Monday, May 12, 2008

Day 607: Our trip to Manu National Park

We spent seven days traveling through Manu National Park. It was an amazing adventure that took us from 4,000m to nearly sea level, deep in the lowland tropical rainforest. We observed tons of wildlife, including almost 200 species of birds (of the 1,000), a half-dozen species of monkeys, white-lipped peccaries (kind of like a wild boar) and caimans (alligator cousins). It was a great treat to visit this beautiful part of the world.

Andean Cock-of-th-Rock displaying in a lek for potential female mates
this is a male white-chinned sapphire hummingbird

this is a white caiman submerging its body in the Manu River
these are white winged swallows
Hoatzin in flight; this bird is a vegetarian, eating leaves full-time - totally weird and awesome!

Our group de-boating and preparing to enter the dense tropical forest to look for monkeys.
a typical tropical tree

Thursday, May 08, 2008

Day 603: Our Family Trip to Cuzco... Land of the Inca

This is the famous rock wall!

Here we are in Cuzco's Plaza de Armas.

Friday, May 02, 2008

Day 597: The Bixby-Kane Family Reunion in Peru

In the Blue Room...
With the kids up in Cayoc after a long hike to Armapampa...
On our way to Armapampa with beautiful Huandoy in the distance...
On a hike up above Musho on Mae and Cole's first full day in Musho...

In the blue room...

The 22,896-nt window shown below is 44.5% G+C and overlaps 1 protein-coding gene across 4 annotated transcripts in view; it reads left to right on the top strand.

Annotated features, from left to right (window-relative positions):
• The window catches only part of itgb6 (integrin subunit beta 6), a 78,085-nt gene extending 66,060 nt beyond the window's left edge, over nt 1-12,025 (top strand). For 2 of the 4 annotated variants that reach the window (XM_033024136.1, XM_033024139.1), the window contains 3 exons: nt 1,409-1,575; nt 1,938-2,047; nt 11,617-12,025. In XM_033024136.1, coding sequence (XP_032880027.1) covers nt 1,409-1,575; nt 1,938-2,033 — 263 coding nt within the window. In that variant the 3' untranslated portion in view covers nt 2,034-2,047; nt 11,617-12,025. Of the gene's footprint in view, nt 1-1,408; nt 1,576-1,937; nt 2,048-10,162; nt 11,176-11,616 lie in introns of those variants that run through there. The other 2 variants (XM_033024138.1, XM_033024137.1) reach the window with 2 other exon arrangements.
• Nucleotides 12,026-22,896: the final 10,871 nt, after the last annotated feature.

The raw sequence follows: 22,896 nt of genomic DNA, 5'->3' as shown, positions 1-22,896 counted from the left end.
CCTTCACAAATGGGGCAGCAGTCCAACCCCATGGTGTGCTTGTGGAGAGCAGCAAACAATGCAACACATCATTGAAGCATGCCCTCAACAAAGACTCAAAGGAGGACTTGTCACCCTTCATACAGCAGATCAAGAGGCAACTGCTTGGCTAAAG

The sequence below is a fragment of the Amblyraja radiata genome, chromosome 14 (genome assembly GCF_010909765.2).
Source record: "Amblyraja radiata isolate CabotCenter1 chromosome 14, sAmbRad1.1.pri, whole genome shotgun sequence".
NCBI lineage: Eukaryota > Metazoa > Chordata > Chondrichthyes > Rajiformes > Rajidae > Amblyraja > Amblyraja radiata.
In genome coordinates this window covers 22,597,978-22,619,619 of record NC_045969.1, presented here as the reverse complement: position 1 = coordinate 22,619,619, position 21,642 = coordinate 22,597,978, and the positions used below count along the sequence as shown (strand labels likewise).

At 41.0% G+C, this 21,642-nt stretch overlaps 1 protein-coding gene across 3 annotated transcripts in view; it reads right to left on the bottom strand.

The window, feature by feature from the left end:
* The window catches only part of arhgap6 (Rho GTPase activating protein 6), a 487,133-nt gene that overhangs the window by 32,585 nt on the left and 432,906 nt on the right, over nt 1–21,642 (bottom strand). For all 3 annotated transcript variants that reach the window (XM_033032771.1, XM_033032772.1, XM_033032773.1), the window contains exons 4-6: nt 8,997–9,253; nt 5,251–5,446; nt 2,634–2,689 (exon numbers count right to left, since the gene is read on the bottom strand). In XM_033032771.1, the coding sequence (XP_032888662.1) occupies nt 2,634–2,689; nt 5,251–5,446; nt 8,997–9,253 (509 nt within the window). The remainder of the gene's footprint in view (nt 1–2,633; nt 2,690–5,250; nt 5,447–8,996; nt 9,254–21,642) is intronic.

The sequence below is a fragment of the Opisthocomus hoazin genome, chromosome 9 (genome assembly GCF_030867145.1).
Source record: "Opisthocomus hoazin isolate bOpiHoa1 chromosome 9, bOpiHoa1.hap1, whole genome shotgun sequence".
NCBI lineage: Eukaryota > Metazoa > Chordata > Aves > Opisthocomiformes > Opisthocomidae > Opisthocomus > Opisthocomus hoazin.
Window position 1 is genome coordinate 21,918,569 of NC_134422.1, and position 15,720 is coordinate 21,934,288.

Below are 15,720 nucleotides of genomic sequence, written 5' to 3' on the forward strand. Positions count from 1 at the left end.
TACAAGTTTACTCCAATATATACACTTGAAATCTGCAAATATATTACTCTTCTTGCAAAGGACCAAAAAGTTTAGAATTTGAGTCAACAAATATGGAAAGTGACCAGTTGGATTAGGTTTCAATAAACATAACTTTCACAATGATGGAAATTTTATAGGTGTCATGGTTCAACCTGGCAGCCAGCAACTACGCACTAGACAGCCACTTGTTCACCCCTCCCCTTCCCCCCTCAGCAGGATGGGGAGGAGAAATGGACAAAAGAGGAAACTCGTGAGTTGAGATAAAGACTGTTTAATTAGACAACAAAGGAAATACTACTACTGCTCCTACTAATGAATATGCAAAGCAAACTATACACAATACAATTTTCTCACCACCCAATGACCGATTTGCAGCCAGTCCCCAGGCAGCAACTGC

Outside our house in Musho...

Thursday, May 01, 2008

Day 596: First Aid Course with Health Promoters

With the expertise of visiting medic Mark Bixby (Lib's pop), we offered two short first aid courses to adult and youth health promoters, as well as a few local health post staff. The best part were the simulations of real accidents where participants had to apply the skills they had just learned.

Here we are in the Health Post giving our introductory Power Point... The course included about 4 hours of classroom material and 6 hours of simulations.

Here Rosa and Miriam are examining the "bleeding" leg of Elsa... in the simulation Elsa was pretending to have been hit by a drunk driver in the shin, resulting in heavy bleeding and requiring that her "First Responders" apply well-aimed, direct pressure to the wound and continuously check her distal circulation and movement.

Our friend Edgar (our number 1 English student) fills out a SOAP note on his victim... Norma was pretending to have fallen off the roof when the drunk driver crashed into her ladder. She was discovered "unconscious" at the scene of the "accident."

Here the youth health promoters examine the "drunk driver" who had died on impact after being thrown 5 meters from his taxi after crashing into the ladder. The First Responders had to first assess scene safety, then check the major body systems (circulatory, respiratory and nervous) to determine a methodology for treatment. This patient was unconscious, had no pulse, and no respirations upon discovery.